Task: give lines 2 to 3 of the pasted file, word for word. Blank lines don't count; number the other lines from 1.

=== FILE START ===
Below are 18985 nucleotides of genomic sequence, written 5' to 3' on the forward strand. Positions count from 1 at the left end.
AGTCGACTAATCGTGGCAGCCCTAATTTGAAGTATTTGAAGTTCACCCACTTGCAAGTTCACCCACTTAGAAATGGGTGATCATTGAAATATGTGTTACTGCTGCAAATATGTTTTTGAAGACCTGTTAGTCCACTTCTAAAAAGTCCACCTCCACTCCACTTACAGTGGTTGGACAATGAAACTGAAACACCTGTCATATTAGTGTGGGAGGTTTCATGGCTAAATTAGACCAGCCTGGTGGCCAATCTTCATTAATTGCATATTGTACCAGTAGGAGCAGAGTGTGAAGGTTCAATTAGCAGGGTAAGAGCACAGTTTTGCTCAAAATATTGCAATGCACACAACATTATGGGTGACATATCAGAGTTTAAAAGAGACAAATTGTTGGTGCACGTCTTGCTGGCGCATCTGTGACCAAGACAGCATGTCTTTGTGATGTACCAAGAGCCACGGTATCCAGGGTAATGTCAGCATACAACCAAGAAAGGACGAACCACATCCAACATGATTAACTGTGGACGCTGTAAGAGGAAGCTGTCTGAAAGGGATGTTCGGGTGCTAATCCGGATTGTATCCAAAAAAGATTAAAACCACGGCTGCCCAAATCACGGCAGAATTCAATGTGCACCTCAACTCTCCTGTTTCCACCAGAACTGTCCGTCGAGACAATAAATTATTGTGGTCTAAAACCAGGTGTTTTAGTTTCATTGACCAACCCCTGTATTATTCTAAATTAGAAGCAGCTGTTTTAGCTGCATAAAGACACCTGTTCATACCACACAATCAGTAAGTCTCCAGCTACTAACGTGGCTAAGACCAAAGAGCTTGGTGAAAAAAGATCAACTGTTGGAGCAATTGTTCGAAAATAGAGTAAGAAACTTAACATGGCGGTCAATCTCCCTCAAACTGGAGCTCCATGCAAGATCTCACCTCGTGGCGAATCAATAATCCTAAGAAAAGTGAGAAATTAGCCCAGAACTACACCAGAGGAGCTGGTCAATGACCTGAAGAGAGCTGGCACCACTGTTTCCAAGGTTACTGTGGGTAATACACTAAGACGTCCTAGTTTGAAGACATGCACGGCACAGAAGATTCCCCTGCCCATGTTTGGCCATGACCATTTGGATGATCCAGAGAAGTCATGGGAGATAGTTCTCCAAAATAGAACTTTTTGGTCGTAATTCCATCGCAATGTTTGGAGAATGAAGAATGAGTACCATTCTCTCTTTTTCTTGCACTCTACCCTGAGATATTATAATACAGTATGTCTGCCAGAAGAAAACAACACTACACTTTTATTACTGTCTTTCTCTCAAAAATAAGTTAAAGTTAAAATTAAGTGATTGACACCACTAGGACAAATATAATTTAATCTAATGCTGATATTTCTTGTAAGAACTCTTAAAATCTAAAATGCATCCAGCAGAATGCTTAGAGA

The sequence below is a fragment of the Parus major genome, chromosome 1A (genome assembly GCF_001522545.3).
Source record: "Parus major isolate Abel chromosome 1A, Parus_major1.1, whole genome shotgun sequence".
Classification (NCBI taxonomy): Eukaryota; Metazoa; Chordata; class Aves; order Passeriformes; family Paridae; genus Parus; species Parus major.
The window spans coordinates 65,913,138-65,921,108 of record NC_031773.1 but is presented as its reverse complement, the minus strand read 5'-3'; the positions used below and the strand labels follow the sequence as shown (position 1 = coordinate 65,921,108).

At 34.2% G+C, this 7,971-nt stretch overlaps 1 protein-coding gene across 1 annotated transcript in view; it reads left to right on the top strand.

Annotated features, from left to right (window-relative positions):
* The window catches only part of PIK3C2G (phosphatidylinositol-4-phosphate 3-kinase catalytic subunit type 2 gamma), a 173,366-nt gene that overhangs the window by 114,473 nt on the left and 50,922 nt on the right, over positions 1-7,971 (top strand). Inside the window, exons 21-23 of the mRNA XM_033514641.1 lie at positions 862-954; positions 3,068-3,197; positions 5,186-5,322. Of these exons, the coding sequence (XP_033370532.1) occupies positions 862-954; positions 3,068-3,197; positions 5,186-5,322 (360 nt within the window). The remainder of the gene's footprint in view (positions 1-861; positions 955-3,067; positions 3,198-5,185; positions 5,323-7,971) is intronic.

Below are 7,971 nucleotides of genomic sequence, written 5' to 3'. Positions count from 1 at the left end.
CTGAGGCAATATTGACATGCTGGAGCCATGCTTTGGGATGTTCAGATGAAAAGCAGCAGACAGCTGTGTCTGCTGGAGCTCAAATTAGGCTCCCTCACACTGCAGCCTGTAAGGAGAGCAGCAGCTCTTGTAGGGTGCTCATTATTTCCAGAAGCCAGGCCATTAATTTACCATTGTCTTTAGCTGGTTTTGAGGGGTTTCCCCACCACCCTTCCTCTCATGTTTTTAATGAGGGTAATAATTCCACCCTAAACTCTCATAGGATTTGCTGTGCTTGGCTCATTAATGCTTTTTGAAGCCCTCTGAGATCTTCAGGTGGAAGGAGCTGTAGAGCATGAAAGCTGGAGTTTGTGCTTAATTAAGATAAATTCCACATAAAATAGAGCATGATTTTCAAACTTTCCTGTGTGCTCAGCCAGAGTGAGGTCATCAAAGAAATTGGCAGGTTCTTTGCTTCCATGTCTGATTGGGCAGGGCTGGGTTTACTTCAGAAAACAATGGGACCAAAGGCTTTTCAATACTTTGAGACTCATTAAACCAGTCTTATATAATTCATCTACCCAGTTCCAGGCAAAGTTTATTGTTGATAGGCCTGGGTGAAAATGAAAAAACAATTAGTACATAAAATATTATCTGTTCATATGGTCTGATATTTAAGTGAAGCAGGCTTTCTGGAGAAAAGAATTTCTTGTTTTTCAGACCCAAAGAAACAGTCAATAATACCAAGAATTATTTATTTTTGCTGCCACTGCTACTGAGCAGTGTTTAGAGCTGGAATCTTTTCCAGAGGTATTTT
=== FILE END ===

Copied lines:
AGTCGACTAATCGTGGCAGCCCTAATTTGAAGTATTTGAAGTTCACCCACTTGCAAGTTCACCCACTTAGAAATGGGTGATCATTGAAATATGTGTTACTGCTGCAAATATGTTTTTGAAGACCTGTTAGTCCACTTCTAAAAAGTCCACCTCCACTCCACTTACAGTGGTTGGACAATGAAACTGAAACACCTGTCATATTAGTGTGGGAGGTTTCATGGCTAAATTAGACCAGCCTGGTGGCCAATCTTCATTAATTGCATATTGTACCAGTAGGAGCAGAGTGTGAAGGTTCAATTAGCAGGGTAAGAGCACAGTTTTGCTCAAAATATTGCAATGCACACAACATTATGGGTGACATATCAGAGTTTAAAAGAGACAAATTGTTGGTGCACGTCTTGCTGGCGCATCTGTGACCAAGACAGCATGTCTTTGTGATGTACCAAGAGCCACGGTATCCAGGGTAATGTCAGCATACAACCAAGAAAGGACGAACCACATCCAACATGATTAACTGTGGACGCTGTAAGAGGAAGCTGTCTGAAAGGGATGTTCGGGTGCTAATCCGGATTGTATCCAAAAAAGATTAAAACCACGGCTGCCCAAATCACGGCAGAATTCAATGTGCACCTCAACTCTCCTGTTTCCACCAGAACTGTCCGTCGAGACAATAAATTATTGTGGTCTAAAACCAGGTGTTTTAGTTTCATTGACCAACCCCTGTATTATTCTAAATTAGAAGCAGCTGTTTTAGCTGCATAAAGACACCTGTTCATACCACACAATCAGTAAGTCTCCAGCTACTAACGTGGCTAAGACCAAAGAGCTTGGTGAAAAAAGATCAACTGTTGGAGCAATTGTTCGAAAATAGAGTAAGAAACTTAACATGGCGGTCAATCTCCCTCAAACTGGAGCTCCATGCAAGATCTCACCTCGTGGCGAATCAATAATCCTAAGAAAAGTGAGAAATTAGCCCAGAACTACACCAGAGGAGCTGGTCAATGACCTGAAGAGAGCTGGCACCACTGTTTCCAAGGTTACTGTGGGTAATACACTAAGACGTCCTAGTTTGAAGACATGCACGGCACAGAAGATTCCCCTGCCCATGTTTGGCCATGACCATTTGGATGATCCAGAGAAGTCATGGGAGATAGTTCTCCAAAATAGAACTTTTTGGTCGTAATTCCATCGCAATGTTTGGAGAATGAAGAATGAGTACCATTCTCTCTTTTTCTTGCACTCTACCCTGAGATATTATAATACAGTATGTCTGCCAGAAGAAAACAACACTACACTTTTATTACTGTCTTTCTCTCAAAAATAAGTTAAAGTTAAAATTAAGTGATTGACACCACTAGGACAAATATAATTTAATCTAATGCTGATATTTCTTGTAAGAACTCTTAAAATCTAAAATGCATCCAGCAGAATGCTTAGAGA

The sequence below is a fragment of the Parus major genome, chromosome 1A (genome assembly GCF_001522545.3).